State and Local Budget Cuts Jeopardize U.S. Recovery 

As the coronavirus crisis grinds on, state and local leaders are warning of a looming fiscal meltdown. Unlike the federal government, most state and local governments are required to balance their budgets, so they may need to implement painful budget cuts as unemployment soars and as tax collections dry up. Cuts are not inevitable, but they can only be avoided if the Democrat-controlled House and Republican-controlled Senate pass flexible aid for state and local governments. But rather than coming to the rescue, Congress is in gridlock over the next package of economic relief, in part because of misplaced Republican concerns about giving aid to state, county, and city governments. 

Based on the most recent economic projections from the non-partisan Congressional Budget Office, the Progressive Policy Institute estimates that state and local governments will need an additional $445-$835 billion in federal support through the end of 2021 just to maintain their normal operations without cutting spending or raising taxes. If Congress does not pass more aid, the budget cuts made after the Great Recession suggests that schools and universities, Medicaid recipients, and state and local government employees will bear the brunt of the coming cutbacks. Steep budgets cuts would also lead to a more severe recession and a slower economic recovery. 

The Center on Budget and Policy Priorities found that in the years after the 2008 financial crisis and subsequent recession, 44 states laid off or cut pay for state employees, 43 states cut higher-education spending, 31 cut health-care spending, 34 cut K-12 education spending, and 29 cut services or cash benefits for the elderly and disabled. Eight states also cut the maximum amount of time for which workers can draw unemployment benefits. Some of those cuts were never reversed: Pew Charitable Trusts estimates that a decade after the recession, states employed 132,300 fewer noneducational workers and spent $1,175 less per student on higher education than they did prior to the recession. As of 2016, states also spent 1.75 percent less on K-12 education in inflation-adjusted dollars than they had spent in 2008.

The cuts state and local leaders are considering now look a lot like those made during the Great Recession. Ohio leaders have proposed cutting $775 million from the state’s budget, primarily to K-12 education, Medicaid, and higher education. Colorado expects it will have to cut about a quarter of its discretionary spending, and is deliberating over cuts to K-12 education, health care programs, and infrastructure. In Oregon, leaders are considering cuts to policing, prisons, financial aid for college students, and social programs that benefit children, people battling addiction, and the elderly. Local governments of all sizes, from New York City to small cities in Mississippi, claim that they will have to furlough workers or cut back on city services such as transit and garbage pick-up.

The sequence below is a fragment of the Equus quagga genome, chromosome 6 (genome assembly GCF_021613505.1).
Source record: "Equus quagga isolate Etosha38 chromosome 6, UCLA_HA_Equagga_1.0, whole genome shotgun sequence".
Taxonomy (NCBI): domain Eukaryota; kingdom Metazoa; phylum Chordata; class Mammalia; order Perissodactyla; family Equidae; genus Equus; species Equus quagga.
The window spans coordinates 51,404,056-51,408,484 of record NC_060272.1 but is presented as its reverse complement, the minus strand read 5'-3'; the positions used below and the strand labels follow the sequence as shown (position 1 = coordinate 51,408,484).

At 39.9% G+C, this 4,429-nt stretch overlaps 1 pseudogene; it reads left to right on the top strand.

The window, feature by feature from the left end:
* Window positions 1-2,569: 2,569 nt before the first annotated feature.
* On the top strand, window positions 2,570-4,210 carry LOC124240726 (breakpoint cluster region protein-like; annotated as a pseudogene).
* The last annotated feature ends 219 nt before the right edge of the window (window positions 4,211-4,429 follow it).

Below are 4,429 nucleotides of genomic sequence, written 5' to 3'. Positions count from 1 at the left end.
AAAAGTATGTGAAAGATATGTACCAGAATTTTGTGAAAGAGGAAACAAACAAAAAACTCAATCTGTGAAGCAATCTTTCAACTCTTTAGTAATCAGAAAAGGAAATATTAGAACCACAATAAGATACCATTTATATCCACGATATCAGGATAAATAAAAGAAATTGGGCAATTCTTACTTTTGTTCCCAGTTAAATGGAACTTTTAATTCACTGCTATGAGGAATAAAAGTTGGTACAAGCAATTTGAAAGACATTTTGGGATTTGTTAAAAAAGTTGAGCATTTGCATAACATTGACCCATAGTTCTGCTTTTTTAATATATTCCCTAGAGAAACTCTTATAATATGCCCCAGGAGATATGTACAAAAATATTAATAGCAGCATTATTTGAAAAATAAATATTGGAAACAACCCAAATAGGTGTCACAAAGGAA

Prior to the pandemic, roughly 20 million people worked for state and local governments. As those governments reduce their workforces, the already record-high unemployment rate could rise even further. Meanwhile, cutting aid to low-income people – those who are most likely to spend whatever money they receive – would hurt our most vulnerable citizens while also depressing consumption, which would hurt businesses and undermine the recovery.

These short-term cuts can also have longer-lasting consequences. For example, students who were affected by cuts to K-12 education in the wake of the Great Recession earned lower test scores years later, and even became less likely to attend college. The effects were particularly pronounced for black children, Latino children, and children in low-income families. 

In a normal recession, sales taxes (states’ largest tax revenue source) fall less than other revenue sources like income taxes, lessening the blow the recession has on state and local budgets. But experts fear social distancing will cut into sales tax revenues more than it has in the past, as even people who didn’t experience a loss in income have fewer opportunities to spend what they earned. And oil-producing states, which tend to have large “rainy day” funds that could insulate them from fiscal crises, will have to reroute some of those reserves to offset revenue losses caused by historically low oil prices in addition to making up for pandemic-related losses. 

The stakes are enormous, but the Trump administration is trying to tie aid for state and local governments to unhelpful tax cuts, while Congressional Republicans complain that aid would bail out poorly-managed states. But those claims are misguided, because the scale of state and local losses will dwarf what even the most fiscally-disciplined governments could have foreseen. Federal support for state budgets now will prevent government workers from joining the ranks of the unemployed and prevent budget cuts that would hurt vulnerable Americans, both of which would slow economic recovery. If Washington Republicans really are serious about restarting the economy as quickly as possible, they should stop stalling and start working with House Democrats to deliver the aid our states urgently need. 

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